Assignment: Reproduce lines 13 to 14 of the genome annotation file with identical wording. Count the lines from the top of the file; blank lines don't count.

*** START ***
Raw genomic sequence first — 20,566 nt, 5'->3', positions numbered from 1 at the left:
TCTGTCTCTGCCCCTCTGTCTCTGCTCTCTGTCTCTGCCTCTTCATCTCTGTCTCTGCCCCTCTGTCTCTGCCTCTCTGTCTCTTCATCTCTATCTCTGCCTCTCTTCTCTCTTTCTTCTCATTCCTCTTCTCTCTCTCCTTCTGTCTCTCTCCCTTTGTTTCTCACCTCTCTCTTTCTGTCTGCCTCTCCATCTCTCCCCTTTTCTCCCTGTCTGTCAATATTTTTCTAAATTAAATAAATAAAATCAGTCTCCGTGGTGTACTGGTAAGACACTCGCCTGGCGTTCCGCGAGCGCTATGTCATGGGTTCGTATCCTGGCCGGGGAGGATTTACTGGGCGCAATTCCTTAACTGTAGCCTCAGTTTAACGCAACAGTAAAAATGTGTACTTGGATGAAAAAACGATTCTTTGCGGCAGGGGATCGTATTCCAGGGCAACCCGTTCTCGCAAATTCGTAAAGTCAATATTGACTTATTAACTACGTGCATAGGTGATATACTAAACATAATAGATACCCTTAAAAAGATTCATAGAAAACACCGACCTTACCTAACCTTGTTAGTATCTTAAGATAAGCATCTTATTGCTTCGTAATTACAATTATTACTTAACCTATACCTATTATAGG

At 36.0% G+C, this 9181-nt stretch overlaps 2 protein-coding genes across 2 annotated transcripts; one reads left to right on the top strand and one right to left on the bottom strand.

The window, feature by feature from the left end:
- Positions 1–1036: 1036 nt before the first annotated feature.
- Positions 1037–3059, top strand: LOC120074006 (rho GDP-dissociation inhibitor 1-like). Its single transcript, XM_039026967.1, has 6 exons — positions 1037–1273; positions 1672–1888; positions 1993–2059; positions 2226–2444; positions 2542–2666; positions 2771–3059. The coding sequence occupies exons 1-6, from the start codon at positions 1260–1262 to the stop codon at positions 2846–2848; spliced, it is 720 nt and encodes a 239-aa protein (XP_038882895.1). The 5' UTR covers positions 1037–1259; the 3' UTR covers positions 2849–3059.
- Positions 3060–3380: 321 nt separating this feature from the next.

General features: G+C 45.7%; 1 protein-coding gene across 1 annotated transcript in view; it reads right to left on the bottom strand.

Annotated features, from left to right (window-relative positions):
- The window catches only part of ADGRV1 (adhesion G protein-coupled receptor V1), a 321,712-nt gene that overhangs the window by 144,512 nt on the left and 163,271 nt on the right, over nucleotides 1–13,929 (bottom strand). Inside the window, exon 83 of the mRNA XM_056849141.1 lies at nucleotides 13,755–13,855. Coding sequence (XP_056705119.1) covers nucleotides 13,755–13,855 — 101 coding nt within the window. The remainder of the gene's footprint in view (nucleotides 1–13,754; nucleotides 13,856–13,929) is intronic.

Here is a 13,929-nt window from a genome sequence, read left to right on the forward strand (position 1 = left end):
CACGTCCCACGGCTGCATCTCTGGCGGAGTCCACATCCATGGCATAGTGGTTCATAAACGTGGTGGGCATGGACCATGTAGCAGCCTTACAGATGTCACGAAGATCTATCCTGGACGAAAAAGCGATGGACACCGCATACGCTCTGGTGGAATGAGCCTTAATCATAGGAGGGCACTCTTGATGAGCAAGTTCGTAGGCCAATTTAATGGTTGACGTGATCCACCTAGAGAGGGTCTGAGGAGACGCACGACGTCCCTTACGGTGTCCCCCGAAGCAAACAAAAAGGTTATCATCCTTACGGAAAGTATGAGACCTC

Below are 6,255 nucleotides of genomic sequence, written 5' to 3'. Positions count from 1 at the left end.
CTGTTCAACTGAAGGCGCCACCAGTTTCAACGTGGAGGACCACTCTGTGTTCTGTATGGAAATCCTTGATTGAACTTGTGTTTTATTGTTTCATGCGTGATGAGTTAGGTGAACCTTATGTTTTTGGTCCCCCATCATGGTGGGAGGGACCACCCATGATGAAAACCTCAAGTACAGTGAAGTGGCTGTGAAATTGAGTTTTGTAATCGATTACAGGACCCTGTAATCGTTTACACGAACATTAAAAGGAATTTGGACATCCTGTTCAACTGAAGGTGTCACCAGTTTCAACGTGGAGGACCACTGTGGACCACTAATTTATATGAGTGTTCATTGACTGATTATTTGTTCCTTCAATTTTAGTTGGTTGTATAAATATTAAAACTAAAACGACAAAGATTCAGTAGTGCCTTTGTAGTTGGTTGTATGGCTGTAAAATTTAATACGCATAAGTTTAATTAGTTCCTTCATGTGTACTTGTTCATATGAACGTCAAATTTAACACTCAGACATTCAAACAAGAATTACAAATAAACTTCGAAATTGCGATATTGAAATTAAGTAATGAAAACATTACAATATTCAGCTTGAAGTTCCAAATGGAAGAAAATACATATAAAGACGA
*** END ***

Below are 6,255 nucleotides of genomic sequence, written 5' to 3'. Positions count from 1 at the left end.
CTGTTCAACTGAAGGCGCCACCAGTTTCAACGTGGAGGACCACTCTGTGTTCTGTATGGAAATCCTTGATTGAACTTGTGTTTTATTGTTTCATGCGTGATGAGTTAGGTGAACCTTATGTTTTTGGTCCCCCATCATGGTGGGAGGGACCACCCATGATGAAAACCTCAAGTACAGTGAAGTGGCTGTGAAATTGAGTTTTGTAATCGATTACAGGACCCTGTAATCGTTTACACGAACATTAAAAGGAATTTGGACATCCTGTTCAACTGAAGGTGTCACCAGTTTCAACGTGGAGGACCACTGTGGACCACTAATTTATATGAGTGTTCATTGACTGATTATTTGTTCCTTCAATTTTAGTTGGTTGTATAAATATTAAAACTAAAACGACAAAGATTCAGTAGTGCCTTTGTAGTTGGTTGTATGGCTGTAAAATTTAATACGCATAAGTTTAATTAGTTCCTTCATGTGTACTTGTTCATATGAACGTCAAATTTAACACTCAGACATTCAAACAAGAATTACAAATAAACTTCGAAATTGCGATATTGAAATTAAGTAATGAAAACATTACAATATTCAGCTTGAAGTTCCAAATGGAAGAAAATACATATAAAGACGA